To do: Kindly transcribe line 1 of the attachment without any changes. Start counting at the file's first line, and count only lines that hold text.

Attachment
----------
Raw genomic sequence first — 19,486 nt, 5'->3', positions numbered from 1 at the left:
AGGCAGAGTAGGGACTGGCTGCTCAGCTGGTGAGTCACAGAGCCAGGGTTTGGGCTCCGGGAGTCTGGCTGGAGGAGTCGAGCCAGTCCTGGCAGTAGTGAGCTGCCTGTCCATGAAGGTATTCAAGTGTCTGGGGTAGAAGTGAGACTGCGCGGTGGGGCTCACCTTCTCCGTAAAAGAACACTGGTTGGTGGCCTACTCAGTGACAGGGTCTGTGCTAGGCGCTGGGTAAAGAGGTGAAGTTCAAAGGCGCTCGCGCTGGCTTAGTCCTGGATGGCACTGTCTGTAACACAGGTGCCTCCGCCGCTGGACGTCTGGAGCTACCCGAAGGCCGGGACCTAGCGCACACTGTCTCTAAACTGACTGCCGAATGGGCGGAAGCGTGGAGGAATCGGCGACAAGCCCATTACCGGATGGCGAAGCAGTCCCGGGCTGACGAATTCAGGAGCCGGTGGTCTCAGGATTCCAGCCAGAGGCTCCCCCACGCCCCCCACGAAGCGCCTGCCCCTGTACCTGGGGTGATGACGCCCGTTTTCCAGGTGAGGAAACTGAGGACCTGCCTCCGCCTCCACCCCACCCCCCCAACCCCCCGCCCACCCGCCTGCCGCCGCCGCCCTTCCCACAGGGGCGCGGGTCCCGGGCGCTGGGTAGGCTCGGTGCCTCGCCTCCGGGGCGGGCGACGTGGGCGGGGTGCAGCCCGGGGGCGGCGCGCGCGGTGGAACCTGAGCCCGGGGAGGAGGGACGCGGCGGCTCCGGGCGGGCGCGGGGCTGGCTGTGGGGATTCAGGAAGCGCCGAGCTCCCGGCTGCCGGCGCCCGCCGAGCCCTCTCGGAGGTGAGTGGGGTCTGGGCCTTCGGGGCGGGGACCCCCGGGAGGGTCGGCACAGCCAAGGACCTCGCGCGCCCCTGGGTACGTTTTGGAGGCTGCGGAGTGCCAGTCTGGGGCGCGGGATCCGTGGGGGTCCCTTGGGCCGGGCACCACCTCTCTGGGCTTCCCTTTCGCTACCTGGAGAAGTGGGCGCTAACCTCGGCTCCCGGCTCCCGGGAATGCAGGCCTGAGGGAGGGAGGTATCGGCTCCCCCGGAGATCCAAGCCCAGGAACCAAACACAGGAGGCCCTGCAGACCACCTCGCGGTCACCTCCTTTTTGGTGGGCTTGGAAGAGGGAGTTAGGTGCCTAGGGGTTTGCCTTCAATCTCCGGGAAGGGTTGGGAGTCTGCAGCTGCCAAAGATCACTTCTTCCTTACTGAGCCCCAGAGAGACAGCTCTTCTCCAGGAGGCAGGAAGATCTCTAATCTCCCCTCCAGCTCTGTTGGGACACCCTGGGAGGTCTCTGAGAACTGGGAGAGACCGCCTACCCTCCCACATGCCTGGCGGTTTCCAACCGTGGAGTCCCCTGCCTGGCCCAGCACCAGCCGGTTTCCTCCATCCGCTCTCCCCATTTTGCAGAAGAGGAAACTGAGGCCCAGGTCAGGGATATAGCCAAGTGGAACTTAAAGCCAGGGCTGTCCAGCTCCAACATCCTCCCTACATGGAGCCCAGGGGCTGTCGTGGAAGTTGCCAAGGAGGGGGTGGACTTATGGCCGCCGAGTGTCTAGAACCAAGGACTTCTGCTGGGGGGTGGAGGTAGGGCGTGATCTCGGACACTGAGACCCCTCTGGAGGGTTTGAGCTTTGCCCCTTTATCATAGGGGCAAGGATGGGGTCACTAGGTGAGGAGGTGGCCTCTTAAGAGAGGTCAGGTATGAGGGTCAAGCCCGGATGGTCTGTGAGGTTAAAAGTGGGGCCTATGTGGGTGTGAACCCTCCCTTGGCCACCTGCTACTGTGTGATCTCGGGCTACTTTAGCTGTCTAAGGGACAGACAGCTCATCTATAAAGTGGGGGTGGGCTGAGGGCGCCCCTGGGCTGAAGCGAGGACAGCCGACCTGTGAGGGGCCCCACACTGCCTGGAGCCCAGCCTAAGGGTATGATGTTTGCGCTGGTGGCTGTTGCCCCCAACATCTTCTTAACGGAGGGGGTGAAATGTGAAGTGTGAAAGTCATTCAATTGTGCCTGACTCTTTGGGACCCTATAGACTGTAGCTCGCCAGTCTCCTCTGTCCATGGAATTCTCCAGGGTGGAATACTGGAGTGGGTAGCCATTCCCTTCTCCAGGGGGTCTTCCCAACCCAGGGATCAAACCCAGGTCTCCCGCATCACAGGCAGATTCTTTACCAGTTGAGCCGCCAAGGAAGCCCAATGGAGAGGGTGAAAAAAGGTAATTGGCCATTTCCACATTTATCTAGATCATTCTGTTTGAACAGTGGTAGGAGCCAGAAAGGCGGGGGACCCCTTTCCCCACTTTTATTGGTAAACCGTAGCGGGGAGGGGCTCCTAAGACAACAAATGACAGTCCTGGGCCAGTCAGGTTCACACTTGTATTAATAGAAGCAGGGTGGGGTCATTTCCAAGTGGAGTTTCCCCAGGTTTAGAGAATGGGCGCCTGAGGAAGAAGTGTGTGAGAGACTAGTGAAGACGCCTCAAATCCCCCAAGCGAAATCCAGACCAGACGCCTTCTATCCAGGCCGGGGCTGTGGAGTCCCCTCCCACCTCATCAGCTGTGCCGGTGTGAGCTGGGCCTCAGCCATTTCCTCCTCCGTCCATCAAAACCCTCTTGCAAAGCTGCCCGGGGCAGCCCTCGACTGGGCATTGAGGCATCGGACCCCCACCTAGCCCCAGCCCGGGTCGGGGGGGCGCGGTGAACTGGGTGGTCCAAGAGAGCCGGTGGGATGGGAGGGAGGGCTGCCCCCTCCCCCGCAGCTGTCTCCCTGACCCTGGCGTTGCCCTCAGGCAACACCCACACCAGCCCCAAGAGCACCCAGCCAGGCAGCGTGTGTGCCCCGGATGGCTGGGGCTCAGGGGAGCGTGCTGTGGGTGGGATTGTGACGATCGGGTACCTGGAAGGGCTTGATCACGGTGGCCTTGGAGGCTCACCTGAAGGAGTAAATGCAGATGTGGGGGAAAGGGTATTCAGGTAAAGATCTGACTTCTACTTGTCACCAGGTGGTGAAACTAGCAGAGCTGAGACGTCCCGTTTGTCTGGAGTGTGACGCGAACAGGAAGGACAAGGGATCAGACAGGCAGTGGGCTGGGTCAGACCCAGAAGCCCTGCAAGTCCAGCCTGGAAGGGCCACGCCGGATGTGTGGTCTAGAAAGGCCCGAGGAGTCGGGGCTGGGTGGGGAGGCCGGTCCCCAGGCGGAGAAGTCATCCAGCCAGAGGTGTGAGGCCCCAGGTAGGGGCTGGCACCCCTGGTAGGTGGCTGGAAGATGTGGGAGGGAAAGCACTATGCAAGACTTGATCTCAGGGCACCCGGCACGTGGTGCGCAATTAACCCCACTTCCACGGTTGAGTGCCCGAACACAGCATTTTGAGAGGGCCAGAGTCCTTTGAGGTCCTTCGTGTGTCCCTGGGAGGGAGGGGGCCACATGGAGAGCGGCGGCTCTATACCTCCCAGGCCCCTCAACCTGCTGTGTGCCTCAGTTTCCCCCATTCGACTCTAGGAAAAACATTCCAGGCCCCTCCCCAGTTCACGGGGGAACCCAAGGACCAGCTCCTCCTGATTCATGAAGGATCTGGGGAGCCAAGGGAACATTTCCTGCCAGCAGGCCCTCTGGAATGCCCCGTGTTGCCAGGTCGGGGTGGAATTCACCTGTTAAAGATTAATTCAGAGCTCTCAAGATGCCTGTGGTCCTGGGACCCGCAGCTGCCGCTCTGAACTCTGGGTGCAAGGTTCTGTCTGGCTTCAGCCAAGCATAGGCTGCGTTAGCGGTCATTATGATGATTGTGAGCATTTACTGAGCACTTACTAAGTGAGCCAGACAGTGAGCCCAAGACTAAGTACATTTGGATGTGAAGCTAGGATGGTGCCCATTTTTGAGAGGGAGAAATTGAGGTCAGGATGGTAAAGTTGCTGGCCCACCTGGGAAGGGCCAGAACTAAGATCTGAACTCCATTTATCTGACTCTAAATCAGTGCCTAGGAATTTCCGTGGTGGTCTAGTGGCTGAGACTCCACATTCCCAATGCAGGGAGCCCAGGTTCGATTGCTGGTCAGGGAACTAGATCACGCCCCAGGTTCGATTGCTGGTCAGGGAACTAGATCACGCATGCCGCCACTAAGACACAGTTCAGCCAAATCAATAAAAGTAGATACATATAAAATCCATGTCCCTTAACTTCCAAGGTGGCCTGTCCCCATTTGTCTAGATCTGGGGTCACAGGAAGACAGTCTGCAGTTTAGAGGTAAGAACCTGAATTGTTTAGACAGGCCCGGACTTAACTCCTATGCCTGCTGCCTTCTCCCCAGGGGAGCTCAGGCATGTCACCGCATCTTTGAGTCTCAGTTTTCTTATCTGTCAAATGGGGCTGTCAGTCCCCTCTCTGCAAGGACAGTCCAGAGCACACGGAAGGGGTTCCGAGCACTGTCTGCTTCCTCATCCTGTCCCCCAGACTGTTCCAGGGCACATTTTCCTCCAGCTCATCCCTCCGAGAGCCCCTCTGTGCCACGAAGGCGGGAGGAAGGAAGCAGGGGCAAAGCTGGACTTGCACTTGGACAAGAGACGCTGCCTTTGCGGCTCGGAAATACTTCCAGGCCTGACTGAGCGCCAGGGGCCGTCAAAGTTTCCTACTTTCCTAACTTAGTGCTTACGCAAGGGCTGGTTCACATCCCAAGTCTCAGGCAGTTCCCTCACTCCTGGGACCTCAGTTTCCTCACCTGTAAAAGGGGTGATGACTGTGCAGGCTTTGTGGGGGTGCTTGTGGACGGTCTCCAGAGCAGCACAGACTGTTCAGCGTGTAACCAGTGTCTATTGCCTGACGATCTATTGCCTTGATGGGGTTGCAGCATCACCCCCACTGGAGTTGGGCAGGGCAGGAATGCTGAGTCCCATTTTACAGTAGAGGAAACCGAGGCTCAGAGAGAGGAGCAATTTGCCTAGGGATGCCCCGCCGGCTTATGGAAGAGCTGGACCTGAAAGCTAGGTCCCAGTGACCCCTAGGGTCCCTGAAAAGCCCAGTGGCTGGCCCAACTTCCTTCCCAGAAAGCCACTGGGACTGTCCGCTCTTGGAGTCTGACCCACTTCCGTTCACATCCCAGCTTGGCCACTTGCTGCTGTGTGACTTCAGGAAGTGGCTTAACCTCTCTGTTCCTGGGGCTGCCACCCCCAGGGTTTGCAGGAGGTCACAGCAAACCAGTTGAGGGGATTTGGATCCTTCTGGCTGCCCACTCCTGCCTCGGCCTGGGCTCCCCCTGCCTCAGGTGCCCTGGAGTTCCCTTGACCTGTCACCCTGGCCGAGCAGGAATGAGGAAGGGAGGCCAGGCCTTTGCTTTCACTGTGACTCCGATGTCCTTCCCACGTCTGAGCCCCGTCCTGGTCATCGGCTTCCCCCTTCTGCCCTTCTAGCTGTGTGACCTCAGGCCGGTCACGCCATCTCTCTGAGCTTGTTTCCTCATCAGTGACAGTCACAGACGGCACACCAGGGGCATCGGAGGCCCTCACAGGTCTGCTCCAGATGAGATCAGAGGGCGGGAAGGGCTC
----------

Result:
Raw genomic sequence first — 19,486 nt, 5'->3', positions numbered from 1 at the left: